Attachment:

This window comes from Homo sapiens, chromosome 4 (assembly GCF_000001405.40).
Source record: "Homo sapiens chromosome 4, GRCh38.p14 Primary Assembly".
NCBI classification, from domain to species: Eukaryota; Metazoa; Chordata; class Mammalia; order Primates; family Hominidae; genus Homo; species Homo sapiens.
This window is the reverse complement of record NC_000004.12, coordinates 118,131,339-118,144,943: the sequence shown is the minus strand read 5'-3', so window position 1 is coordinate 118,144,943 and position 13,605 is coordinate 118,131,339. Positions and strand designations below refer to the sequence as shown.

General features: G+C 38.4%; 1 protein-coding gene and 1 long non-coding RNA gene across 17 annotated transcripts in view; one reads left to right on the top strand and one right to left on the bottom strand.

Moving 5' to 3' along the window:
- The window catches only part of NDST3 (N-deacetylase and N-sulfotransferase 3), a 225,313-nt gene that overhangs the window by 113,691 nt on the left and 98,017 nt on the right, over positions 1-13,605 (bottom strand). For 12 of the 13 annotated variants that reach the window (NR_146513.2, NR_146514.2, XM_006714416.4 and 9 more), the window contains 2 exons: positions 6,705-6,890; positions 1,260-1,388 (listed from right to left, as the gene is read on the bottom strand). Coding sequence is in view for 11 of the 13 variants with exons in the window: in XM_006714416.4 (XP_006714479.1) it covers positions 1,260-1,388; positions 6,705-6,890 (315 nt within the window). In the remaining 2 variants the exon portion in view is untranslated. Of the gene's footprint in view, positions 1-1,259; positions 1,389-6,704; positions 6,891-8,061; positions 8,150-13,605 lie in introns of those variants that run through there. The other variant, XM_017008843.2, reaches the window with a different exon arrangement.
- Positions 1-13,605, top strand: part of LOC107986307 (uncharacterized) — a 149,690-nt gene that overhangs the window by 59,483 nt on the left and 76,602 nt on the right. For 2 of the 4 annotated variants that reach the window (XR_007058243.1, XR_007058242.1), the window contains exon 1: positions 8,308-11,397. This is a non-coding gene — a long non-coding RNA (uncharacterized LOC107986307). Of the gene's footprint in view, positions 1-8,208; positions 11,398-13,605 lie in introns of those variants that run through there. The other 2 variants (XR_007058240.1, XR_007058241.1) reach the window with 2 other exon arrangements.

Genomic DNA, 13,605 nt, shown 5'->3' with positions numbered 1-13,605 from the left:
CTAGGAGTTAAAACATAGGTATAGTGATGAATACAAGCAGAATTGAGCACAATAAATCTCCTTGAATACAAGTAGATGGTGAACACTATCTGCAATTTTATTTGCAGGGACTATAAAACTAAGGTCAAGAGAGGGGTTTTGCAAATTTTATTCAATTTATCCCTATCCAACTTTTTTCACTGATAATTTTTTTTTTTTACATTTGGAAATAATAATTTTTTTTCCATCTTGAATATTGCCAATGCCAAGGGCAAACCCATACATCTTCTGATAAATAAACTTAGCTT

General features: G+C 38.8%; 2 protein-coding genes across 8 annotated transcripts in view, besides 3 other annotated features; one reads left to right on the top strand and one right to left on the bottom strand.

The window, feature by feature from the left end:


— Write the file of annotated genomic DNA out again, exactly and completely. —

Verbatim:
This window comes from Homo sapiens, chromosome 4 (assembly GCF_000001405.40).
Source record: "Homo sapiens chromosome 4, GRCh38.p14 Primary Assembly".
NCBI classification, from domain to species: Eukaryota; Metazoa; Chordata; class Mammalia; order Primates; family Hominidae; genus Homo; species Homo sapiens.
This window is the reverse complement of record NC_000004.12, coordinates 118,131,339-118,144,943: the sequence shown is the minus strand read 5'-3', so window position 1 is coordinate 118,144,943 and position 13,605 is coordinate 118,131,339. Positions and strand designations below refer to the sequence as shown.

General features: G+C 38.4%; 1 protein-coding gene and 1 long non-coding RNA gene across 17 annotated transcripts in view; one reads left to right on the top strand and one right to left on the bottom strand.

Moving 5' to 3' along the window:
- The window catches only part of NDST3 (N-deacetylase and N-sulfotransferase 3), a 225,313-nt gene that overhangs the window by 113,691 nt on the left and 98,017 nt on the right, over positions 1-13,605 (bottom strand). For 12 of the 13 annotated variants that reach the window (NR_146513.2, NR_146514.2, XM_006714416.4 and 9 more), the window contains 2 exons: positions 6,705-6,890; positions 1,260-1,388 (listed from right to left, as the gene is read on the bottom strand). Coding sequence is in view for 11 of the 13 variants with exons in the window: in XM_006714416.4 (XP_006714479.1) it covers positions 1,260-1,388; positions 6,705-6,890 (315 nt within the window). In the remaining 2 variants the exon portion in view is untranslated. Of the gene's footprint in view, positions 1-1,259; positions 1,389-6,704; positions 6,891-8,061; positions 8,150-13,605 lie in introns of those variants that run through there. The other variant, XM_017008843.2, reaches the window with a different exon arrangement.
- Positions 1-13,605, top strand: part of LOC107986307 (uncharacterized) — a 149,690-nt gene that overhangs the window by 59,483 nt on the left and 76,602 nt on the right. For 2 of the 4 annotated variants that reach the window (XR_007058243.1, XR_007058242.1), the window contains exon 1: positions 8,308-11,397. This is a non-coding gene — a long non-coding RNA (uncharacterized LOC107986307). Of the gene's footprint in view, positions 1-8,208; positions 11,398-13,605 lie in introns of those variants that run through there. The other 2 variants (XR_007058240.1, XR_007058241.1) reach the window with 2 other exon arrangements.

Genomic DNA, 13,605 nt, shown 5'->3' with positions numbered 1-13,605 from the left:
CTAGGAGTTAAAACATAGGTATAGTGATGAATACAAGCAGAATTGAGCACAATAAATCTCCTTGAATACAAGTAGATGGTGAACACTATCTGCAATTTTATTTGCAGGGACTATAAAACTAAGGTCAAGAGAGGGGTTTTGCAAATTTTATTCAATTTATCCCTATCCAACTTTTTTCACTGATAATTTTTTTTTTTTACATTTGGAAATAATAATTTTTTTTCCATCTTGAATATTGCCAATGCCAAGGGCAAACCCATACATCTTCTGATAAATAAACTTAGCTT

General features: G+C 38.8%; 2 protein-coding genes across 8 annotated transcripts in view, besides 3 other annotated features; one reads left to right on the top strand and one right to left on the bottom strand.

The window, feature by feature from the left end: